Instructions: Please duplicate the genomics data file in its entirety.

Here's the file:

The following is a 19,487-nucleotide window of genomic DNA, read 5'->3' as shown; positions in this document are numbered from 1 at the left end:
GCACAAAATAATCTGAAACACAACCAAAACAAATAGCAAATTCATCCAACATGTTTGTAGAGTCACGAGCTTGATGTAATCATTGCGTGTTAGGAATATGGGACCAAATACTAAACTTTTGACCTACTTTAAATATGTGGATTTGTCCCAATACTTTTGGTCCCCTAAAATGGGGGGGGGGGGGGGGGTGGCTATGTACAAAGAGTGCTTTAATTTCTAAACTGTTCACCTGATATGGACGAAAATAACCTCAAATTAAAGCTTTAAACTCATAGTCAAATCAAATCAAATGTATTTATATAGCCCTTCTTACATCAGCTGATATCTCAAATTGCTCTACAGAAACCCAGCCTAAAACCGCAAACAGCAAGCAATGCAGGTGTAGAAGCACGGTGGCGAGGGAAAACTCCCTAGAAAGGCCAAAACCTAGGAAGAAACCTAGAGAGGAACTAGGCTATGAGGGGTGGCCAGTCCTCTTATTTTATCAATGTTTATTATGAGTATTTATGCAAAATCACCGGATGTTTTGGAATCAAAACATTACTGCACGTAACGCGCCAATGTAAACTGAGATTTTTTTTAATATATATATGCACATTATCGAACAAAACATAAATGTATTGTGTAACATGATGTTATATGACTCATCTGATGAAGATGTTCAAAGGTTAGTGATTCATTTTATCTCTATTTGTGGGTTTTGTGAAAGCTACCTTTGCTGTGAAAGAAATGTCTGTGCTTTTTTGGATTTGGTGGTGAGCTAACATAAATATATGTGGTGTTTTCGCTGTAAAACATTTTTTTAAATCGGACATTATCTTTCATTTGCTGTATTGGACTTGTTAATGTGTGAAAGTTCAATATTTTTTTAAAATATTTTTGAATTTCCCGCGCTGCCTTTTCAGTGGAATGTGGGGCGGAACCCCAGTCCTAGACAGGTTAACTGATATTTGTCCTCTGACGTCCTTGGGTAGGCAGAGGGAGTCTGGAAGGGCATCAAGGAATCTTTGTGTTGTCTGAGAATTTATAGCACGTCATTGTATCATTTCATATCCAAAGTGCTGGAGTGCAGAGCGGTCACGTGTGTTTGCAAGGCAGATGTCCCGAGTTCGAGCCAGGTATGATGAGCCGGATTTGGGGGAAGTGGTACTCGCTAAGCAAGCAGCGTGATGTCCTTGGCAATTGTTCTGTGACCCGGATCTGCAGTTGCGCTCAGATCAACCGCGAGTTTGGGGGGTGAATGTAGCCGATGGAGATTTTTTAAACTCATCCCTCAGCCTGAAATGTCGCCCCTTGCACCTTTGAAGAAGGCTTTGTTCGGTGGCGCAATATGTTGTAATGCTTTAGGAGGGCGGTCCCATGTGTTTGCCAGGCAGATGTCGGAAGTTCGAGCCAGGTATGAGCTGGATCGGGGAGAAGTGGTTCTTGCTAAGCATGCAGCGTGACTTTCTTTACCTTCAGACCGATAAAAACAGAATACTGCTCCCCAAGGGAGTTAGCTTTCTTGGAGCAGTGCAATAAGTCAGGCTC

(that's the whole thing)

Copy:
The following is a 19,487-nucleotide window of genomic DNA, read 5'->3' as shown; positions in this document are numbered from 1 at the left end:
GCACAAAATAATCTGAAACACAACCAAAACAAATAGCAAATTCATCCAACATGTTTGTAGAGTCACGAGCTTGATGTAATCATTGCGTGTTAGGAATATGGGACCAAATACTAAACTTTTGACCTACTTTAAATATGTGGATTTGTCCCAATACTTTTGGTCCCCTAAAATGGGGGGGGGGGGGGGGGTGGCTATGTACAAAGAGTGCTTTAATTTCTAAACTGTTCACCTGATATGGACGAAAATAACCTCAAATTAAAGCTTTAAACTCATAGTCAAATCAAATCAAATGTATTTATATAGCCCTTCTTACATCAGCTGATATCTCAAATTGCTCTACAGAAACCCAGCCTAAAACCGCAAACAGCAAGCAATGCAGGTGTAGAAGCACGGTGGCGAGGGAAAACTCCCTAGAAAGGCCAAAACCTAGGAAGAAACCTAGAGAGGAACTAGGCTATGAGGGGTGGCCAGTCCTCTTATTTTATCAATGTTTATTATGAGTATTTATGCAAAATCACCGGATGTTTTGGAATCAAAACATTACTGCACGTAACGCGCCAATGTAAACTGAGATTTTTTTTAATATATATATGCACATTATCGAACAAAACATAAATGTATTGTGTAACATGATGTTATATGACTCATCTGATGAAGATGTTCAAAGGTTAGTGATTCATTTTATCTCTATTTGTGGGTTTTGTGAAAGCTACCTTTGCTGTGAAAGAAATGTCTGTGCTTTTTTGGATTTGGTGGTGAGCTAACATAAATATATGTGGTGTTTTCGCTGTAAAACATTTTTTTAAATCGGACATTATCTTTCATTTGCTGTATTGGACTTGTTAATGTGTGAAAGTTCAATATTTTTTTAAAATATTTTTGAATTTCCCGCGCTGCCTTTTCAGTGGAATGTGGGGCGGAACCCCAGTCCTAGACAGGTTAACTGATATTTGTCCTCTGACGTCCTTGGGTAGGCAGAGGGAGTCTGGAAGGGCATCAAGGAATCTTTGTGTTGTCTGAGAATTTATAGCACGTCATTGTATCATTTCATATCCAAAGTGCTGGAGTGCAGAGCGGTCACGTGTGTTTGCAAGGCAGATGTCCCGAGTTCGAGCCAGGTATGATGAGCCGGATTTGGGGGAAGTGGTACTCGCTAAGCAAGCAGCGTGATGTCCTTGGCAATTGTTCTGTGACCCGGATCTGCAGTTGCGCTCAGATCAACCGCGAGTTTGGGGGGTGAATGTAGCCGATGGAGATTTTTTAAACTCATCCCTCAGCCTGAAATGTCGCCCCTTGCACCTTTGAAGAAGGCTTTGTTCGGTGGCGCAATATGTTGTAATGCTTTAGGAGGGCGGTCCCATGTGTTTGCCAGGCAGATGTCGGAAGTTCGAGCCAGGTATGAGCTGGATCGGGGAGAAGTGGTTCTTGCTAAGCATGCAGCGTGACTTTCTTTACCTTCAGACCGATAAAAACAGAATACTGCTCCCCAAGGGAGTTAGCTTTCTTGGAGCAGTGCAATAAGTCAGGCTC